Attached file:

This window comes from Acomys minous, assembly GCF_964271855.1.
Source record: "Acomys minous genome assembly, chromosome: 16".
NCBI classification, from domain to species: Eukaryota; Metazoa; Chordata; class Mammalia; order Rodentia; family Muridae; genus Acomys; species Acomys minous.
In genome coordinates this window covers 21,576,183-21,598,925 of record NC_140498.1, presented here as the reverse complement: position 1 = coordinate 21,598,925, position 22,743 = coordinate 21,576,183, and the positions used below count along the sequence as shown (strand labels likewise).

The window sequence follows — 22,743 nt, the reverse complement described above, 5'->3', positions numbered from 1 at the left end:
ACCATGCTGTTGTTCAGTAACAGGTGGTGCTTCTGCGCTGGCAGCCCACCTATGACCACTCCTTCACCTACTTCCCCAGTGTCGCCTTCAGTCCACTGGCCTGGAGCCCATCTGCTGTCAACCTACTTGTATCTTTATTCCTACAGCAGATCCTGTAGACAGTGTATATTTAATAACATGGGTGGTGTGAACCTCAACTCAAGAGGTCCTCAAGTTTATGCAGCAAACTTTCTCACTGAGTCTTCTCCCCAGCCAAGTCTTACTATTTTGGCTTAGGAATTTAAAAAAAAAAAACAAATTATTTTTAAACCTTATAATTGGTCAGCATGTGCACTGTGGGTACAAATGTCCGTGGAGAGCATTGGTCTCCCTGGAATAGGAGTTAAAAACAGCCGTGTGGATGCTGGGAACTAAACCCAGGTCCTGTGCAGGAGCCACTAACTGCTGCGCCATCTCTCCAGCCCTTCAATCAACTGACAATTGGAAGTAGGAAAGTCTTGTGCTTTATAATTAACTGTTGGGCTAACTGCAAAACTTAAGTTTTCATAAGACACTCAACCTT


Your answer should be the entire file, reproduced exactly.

This window comes from Acomys minous, assembly GCF_964271855.1.
Source record: "Acomys minous genome assembly, chromosome: 16".
NCBI classification, from domain to species: Eukaryota; Metazoa; Chordata; class Mammalia; order Rodentia; family Muridae; genus Acomys; species Acomys minous.
In genome coordinates this window covers 21,576,183-21,598,925 of record NC_140498.1, presented here as the reverse complement: position 1 = coordinate 21,598,925, position 22,743 = coordinate 21,576,183, and the positions used below count along the sequence as shown (strand labels likewise).

The window sequence follows — 22,743 nt, the reverse complement described above, 5'->3', positions numbered from 1 at the left end:
ACCATGCTGTTGTTCAGTAACAGGTGGTGCTTCTGCGCTGGCAGCCCACCTATGACCACTCCTTCACCTACTTCCCCAGTGTCGCCTTCAGTCCACTGGCCTGGAGCCCATCTGCTGTCAACCTACTTGTATCTTTATTCCTACAGCAGATCCTGTAGACAGTGTATATTTAATAACATGGGTGGTGTGAACCTCAACTCAAGAGGTCCTCAAGTTTATGCAGCAAACTTTCTCACTGAGTCTTCTCCCCAGCCAAGTCTTACTATTTTGGCTTAGGAATTTAAAAAAAAAAAACAAATTATTTTTAAACCTTATAATTGGTCAGCATGTGCACTGTGGGTACAAATGTCCGTGGAGAGCATTGGTCTCCCTGGAATAGGAGTTAAAAACAGCCGTGTGGATGCTGGGAACTAAACCCAGGTCCTGTGCAGGAGCCACTAACTGCTGCGCCATCTCTCCAGCCCTTCAATCAACTGACAATTGGAAGTAGGAAAGTCTTGTGCTTTATAATTAACTGTTGGGCTAACTGCAAAACTTAAGTTTTCATAAGACACTCAACCTT